Allow me to introduce myself. My name is Emily (Mustard). I have been living in your beautiful capital city of Paris for three years in total. I work, I contribute to the economy, I’m interested in French politics, I read Le Canard enchaîné. So please don’t judge me as a tourist.
I really love living here. I love the food, the wine, the architecture, the way that you jump the turnstiles of the metro because you don’t care. I respect your ability to never admit you are in the wrong, and I am constantly awed by how much you can express with the sound “baaaaaaah“.
But, and here is the reason for my writing to you, on the subject of language, I have something to say. And you won’t like it.
I have been learning the French language for nearly 20 years now. It’s complicated. You have rules that are ABSOLUTELY UNBREAKABLE, and then you have rules that are always broken (a nice summary of the French perspective). Your language is like an in-joke. But anyway, I’m getting there. I’m now at the three-phrase plateau. This means that I pass as a Parisian for the first three sentences. Then WHAM, a little slip, a mis-rolled Rrrrrr, and I’m spotted “Eh oh, ça vient d’où ce petit accent?” (Oi oi, where’s that accent from?). But it’s ok, because I’m not French, and I never will be.
But NEITHER ARE YOU ENGLISH.
Someone from France, about 50 years ago, went to England. He stayed for a few months, maybe even a year, and then came back to France. With him, he took his understanding of the English language. He hadn’t paid a great deal of attention, probably tried too many jaegerbombs and cornish pasties, but he kept a few linguistic souvenirs that he passed on to his friends, who thought it trop cool, and who started using these words as a means of showing off genre je suis tellement bilingue. These words caught on, and before you could say franglais, they cemented into French culture.
Et voila the problem.
The gentleman who brought back these words misunderstood a vital component of the English languge. It’s called the gerund, and it is formed by adding ING to a verb. It can be used in many different tenses, and is predominantly used to express the continuity of an action, for example “I am writing a blog post”. But, while a gerund can act as a noun replacing a verb, this does not mean that every English verb becomes a noun by adding those three letters.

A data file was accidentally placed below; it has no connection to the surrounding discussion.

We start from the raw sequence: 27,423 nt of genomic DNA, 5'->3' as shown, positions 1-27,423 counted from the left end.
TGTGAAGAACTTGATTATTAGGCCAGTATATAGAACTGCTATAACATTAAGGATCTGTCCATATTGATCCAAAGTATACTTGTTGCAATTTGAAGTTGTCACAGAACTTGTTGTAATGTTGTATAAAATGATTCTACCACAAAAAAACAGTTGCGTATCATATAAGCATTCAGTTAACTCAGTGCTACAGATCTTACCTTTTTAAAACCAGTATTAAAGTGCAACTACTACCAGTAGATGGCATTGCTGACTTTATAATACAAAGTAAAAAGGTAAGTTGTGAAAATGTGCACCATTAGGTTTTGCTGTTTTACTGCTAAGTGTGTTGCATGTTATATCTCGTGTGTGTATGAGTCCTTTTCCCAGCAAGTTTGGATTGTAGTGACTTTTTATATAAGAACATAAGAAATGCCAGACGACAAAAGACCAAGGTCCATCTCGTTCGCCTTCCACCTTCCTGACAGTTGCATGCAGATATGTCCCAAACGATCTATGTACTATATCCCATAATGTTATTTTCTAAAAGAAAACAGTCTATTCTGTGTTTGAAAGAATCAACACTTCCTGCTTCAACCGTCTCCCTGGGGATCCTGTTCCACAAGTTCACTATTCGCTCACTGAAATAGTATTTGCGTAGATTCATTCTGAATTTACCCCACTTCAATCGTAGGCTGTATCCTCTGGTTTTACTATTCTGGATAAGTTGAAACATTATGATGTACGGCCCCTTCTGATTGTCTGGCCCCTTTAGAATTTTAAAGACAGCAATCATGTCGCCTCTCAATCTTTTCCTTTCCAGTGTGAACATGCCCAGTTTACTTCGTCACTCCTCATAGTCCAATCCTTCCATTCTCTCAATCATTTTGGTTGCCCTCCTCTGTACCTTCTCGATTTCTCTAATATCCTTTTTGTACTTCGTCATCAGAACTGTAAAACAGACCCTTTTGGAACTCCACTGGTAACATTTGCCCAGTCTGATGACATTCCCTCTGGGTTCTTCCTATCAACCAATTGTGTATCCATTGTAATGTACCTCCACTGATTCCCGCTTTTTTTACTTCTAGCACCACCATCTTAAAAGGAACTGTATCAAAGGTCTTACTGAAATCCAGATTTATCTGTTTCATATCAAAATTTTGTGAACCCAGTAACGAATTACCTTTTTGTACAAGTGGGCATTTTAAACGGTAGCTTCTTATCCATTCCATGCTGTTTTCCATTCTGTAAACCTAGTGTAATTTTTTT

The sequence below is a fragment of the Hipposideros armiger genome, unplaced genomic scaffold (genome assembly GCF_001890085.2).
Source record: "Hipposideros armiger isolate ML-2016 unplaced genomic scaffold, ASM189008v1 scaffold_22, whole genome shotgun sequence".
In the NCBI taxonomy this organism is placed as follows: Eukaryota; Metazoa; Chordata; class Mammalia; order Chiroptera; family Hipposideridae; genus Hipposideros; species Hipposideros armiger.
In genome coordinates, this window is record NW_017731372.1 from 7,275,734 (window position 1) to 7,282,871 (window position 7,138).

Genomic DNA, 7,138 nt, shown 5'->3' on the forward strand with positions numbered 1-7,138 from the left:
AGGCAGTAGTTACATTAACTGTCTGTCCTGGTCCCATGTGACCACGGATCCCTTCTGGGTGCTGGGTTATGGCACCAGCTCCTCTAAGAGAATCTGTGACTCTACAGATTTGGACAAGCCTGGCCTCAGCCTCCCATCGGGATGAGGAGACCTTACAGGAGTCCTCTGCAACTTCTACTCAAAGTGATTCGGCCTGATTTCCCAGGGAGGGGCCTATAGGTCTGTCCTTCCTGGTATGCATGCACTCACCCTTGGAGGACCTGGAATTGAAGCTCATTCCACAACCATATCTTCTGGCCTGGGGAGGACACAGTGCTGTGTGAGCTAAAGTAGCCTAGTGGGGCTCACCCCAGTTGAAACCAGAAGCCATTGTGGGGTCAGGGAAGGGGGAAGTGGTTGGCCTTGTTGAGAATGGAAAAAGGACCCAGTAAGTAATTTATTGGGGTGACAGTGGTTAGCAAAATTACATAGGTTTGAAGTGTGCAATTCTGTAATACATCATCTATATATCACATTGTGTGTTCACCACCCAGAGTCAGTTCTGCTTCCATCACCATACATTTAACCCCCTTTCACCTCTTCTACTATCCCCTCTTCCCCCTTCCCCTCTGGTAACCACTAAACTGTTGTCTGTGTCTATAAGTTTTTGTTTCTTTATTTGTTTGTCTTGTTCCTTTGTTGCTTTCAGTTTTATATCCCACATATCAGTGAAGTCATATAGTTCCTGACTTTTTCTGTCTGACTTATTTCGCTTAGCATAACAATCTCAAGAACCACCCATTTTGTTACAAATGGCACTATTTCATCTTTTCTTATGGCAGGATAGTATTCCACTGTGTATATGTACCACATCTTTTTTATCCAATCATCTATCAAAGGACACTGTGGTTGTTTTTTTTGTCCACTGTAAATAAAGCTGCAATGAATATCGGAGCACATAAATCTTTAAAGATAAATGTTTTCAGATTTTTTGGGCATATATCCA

I hate to break it to you all, but not a single English-speaker would understand the following sentence:
Je vais me faire un brushing ce week-end mais faut que j’organise mieux mon planning car moi et Pierre allons faire du footing plus tard. Et toi, c’etait bien le shooting hier?
Brushing: Haircare. For example, every hairdresser’s in France offers a “coupe” and “coupe + brushing”. Definition: Do you just want the scissors or a bit of styling after? Real English: NOT A NOUN. Of course I want you to brush my hair, Mr Hairdresser, does it really have to be 30 euros extra?
Planning: I have to use this every day at work and it hurts me. Un planning = An agenda. A schedule. Real English: NOT A NOUN.
Footing: Perhaps the most ridiculous of franglicisms. That Frenchman I mentioned earlier, well, he heard the word “foot”. He then saw people jogging. He had a moment of inspiration and decided to use his new vocabulary to describe the associated activity. For the French, footing = going for a jog. Real English: DOESN’T EXIST.
Shooting: Ah. Well, shooting as a noun does exist. but I doubt you’d ask your friend if it went well, unless you happen to hang out with Anders Behring Breivik. Un shooting in French: a shoot (music/film/photo). Real English: An event where a gun is fired.
I getting a haircut this weekend, but I need to organise my schedule because me and Pierre are supposed to be going for a jog later on. How did the film shoot go yesterday?
Please don’t get me wrong. I don’t want you to think I’m a smug. It’s not to do with an obsession with grammar. I make terrible mistakes myself. I don’t think I’ll ever be able to pronounce the difference between brouillard and bouilloire, for example. It’s out of respect for a language that I love. French is beautiful. I’ve devoted time and a lot of money trying to learn it. But, I beg you, please stop mutilating both our great languages by misusing our words. And, I promise, I’ll do my best to explain to the English that “a bedroom with an ensuite” actually means “a bedroom and next”….
Take that in your baguette and….